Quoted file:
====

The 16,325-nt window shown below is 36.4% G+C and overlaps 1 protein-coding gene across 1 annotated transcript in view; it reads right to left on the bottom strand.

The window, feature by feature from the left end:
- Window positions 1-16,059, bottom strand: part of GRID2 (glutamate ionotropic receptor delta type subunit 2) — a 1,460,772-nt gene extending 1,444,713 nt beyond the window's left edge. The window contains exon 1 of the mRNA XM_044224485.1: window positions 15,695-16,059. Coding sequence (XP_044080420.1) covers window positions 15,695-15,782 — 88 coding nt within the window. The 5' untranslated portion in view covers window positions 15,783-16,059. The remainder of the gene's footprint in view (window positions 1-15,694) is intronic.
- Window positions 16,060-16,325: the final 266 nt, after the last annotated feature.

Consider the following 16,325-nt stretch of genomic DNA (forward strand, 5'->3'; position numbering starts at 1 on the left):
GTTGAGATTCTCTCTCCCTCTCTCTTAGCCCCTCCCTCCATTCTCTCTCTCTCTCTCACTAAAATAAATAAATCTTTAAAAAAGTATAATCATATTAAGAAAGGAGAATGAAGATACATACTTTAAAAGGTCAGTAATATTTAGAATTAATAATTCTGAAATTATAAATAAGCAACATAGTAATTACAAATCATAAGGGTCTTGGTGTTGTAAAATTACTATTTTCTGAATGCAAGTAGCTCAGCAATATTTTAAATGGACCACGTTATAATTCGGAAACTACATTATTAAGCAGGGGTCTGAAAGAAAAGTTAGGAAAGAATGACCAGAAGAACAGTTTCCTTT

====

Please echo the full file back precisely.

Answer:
The 16,325-nt window shown below is 36.4% G+C and overlaps 1 protein-coding gene across 1 annotated transcript in view; it reads right to left on the bottom strand.

The window, feature by feature from the left end:
- Window positions 1-16,059, bottom strand: part of GRID2 (glutamate ionotropic receptor delta type subunit 2) — a 1,460,772-nt gene extending 1,444,713 nt beyond the window's left edge. The window contains exon 1 of the mRNA XM_044224485.1: window positions 15,695-16,059. Coding sequence (XP_044080420.1) covers window positions 15,695-15,782 — 88 coding nt within the window. The 5' untranslated portion in view covers window positions 15,783-16,059. The remainder of the gene's footprint in view (window positions 1-15,694) is intronic.
- Window positions 16,060-16,325: the final 266 nt, after the last annotated feature.

Consider the following 16,325-nt stretch of genomic DNA (forward strand, 5'->3'; position numbering starts at 1 on the left):
GTTGAGATTCTCTCTCCCTCTCTCTTAGCCCCTCCCTCCATTCTCTCTCTCTCTCTCACTAAAATAAATAAATCTTTAAAAAAGTATAATCATATTAAGAAAGGAGAATGAAGATACATACTTTAAAAGGTCAGTAATATTTAGAATTAATAATTCTGAAATTATAAATAAGCAACATAGTAATTACAAATCATAAGGGTCTTGGTGTTGTAAAATTACTATTTTCTGAATGCAAGTAGCTCAGCAATATTTTAAATGGACCACGTTATAATTCGGAAACTACATTATTAAGCAGGGGTCTGAAAGAAAAGTTAGGAAAGAATGACCAGAAGAACAGTTTCCTTT